The Government of Somaliland took immediate action and commenced paying compensation to the victims of the Waaheen market disaster. According to the Somaliland Chronicle, the government has so far paid out US$1.8 million to 988 different business owners, US$8 million has been pledged by the Somaliland business community, with the World Bank also promising US$12 million.

In addition, in cooperation with the National Support Committee for the Victims of Waaheen Market, the government started a clean-up operation which was followed by the formation of a national committee to redesign and rebuild the market. The government has also decided to restructure all markets in Somaliland, and to improve fire safety more broadly, in order to better protect lives and livelihoods in the future.

There are two main lessons from the fire that destroyed Hargeisa’s largest market. First, there is an urgent need for better urban planning and government enforcement of all relevant regulations, including in relation to electrical safety. Second, in this instance the disaster demonstrated that people are capable of great solidarity. Many citizens rallied behind their national institutions who showed genuine support for victims of the fire. Citizen-to-citizen support was particularly important in healing divisions caused by last year’s parliamentary and local elections.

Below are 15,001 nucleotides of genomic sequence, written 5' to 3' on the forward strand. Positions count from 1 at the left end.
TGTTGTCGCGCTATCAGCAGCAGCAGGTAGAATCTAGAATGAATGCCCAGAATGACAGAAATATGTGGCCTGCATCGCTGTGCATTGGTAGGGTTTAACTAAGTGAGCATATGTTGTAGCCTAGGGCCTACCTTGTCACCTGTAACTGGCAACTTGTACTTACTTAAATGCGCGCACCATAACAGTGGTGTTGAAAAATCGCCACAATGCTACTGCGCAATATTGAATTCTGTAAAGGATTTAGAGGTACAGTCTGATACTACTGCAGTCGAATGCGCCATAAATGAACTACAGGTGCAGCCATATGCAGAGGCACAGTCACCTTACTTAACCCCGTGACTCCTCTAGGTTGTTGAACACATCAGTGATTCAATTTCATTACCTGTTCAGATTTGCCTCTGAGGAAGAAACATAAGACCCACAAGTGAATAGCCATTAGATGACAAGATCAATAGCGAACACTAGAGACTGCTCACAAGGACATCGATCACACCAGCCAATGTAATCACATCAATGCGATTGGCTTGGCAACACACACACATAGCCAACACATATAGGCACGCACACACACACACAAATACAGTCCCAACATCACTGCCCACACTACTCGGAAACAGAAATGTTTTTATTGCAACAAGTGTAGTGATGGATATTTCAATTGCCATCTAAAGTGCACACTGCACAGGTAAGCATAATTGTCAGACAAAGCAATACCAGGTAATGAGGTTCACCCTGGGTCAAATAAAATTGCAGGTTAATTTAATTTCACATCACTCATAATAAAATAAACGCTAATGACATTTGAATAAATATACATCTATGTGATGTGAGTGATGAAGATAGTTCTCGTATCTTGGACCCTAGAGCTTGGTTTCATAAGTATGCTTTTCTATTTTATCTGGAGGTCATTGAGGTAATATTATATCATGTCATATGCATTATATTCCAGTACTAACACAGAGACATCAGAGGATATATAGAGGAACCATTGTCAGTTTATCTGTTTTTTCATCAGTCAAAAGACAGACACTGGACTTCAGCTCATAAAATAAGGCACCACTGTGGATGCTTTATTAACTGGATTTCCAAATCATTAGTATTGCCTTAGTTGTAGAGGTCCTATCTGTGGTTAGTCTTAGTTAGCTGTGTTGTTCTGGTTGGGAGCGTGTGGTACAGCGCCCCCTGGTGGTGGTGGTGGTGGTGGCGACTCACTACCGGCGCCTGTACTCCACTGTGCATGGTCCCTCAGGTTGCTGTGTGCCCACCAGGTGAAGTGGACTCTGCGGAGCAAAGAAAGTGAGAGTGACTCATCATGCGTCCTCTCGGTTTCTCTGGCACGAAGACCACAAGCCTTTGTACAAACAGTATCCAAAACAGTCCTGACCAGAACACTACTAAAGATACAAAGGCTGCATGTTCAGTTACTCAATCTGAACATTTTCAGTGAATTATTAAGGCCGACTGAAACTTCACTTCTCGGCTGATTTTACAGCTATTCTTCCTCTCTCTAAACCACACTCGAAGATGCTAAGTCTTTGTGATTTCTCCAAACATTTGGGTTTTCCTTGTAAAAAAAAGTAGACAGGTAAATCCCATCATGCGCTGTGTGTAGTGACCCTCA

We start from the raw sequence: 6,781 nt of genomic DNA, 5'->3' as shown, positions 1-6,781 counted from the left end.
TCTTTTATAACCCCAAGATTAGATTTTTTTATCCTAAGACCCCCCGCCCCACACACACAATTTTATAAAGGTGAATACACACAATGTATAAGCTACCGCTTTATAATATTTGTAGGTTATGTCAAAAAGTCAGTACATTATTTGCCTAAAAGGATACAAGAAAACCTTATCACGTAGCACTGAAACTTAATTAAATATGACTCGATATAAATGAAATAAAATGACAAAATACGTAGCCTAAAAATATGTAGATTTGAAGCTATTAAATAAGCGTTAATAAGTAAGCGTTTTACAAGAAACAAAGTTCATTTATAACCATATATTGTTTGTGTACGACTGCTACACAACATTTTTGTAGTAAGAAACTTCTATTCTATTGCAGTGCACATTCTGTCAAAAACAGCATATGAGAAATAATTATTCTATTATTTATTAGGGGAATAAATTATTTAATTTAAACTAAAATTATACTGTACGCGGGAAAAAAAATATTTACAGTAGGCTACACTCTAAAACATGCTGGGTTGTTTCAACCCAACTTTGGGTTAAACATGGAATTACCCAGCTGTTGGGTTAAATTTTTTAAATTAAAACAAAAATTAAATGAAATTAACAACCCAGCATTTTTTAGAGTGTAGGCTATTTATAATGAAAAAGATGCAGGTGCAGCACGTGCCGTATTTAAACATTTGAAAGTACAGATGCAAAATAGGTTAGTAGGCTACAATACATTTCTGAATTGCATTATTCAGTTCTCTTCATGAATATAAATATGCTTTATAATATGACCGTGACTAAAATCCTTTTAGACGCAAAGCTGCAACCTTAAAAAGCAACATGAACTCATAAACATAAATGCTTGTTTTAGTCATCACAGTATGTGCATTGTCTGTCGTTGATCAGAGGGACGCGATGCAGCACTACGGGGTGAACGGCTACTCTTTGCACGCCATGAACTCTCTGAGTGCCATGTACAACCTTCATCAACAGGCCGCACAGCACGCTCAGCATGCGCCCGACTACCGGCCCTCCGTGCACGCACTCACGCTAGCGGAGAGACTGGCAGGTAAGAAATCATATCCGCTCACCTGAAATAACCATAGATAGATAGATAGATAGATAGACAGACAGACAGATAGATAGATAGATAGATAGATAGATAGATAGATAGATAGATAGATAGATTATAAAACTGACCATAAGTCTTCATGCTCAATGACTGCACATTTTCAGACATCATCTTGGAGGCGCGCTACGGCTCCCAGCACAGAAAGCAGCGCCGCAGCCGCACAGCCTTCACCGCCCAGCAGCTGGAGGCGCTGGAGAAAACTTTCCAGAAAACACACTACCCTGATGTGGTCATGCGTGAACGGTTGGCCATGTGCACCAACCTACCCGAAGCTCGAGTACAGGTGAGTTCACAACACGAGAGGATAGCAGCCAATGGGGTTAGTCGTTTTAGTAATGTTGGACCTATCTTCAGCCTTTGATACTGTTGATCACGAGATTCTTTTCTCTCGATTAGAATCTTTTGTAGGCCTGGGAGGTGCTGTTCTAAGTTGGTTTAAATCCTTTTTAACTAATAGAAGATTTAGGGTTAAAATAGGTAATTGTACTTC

Dr Nasir M. Ali (Director at the University of Hargeisa’s Institute for Peace & Conflict Studies) and Ayan Yusuf Ali (Research and Projects Manager at the University of Hargeisa’s Institute for Peace & Conflict Studies) are members of the Inclusive Urban Infrastructure (IUI) team. IUI is a project funded by UK Research and Innovation through the Global Challenges Research Fund under the title ‘Towards Trajectories of Inclusion: Making infrastructure work for the most marginalised’ (grant reference number ES/T008067/1).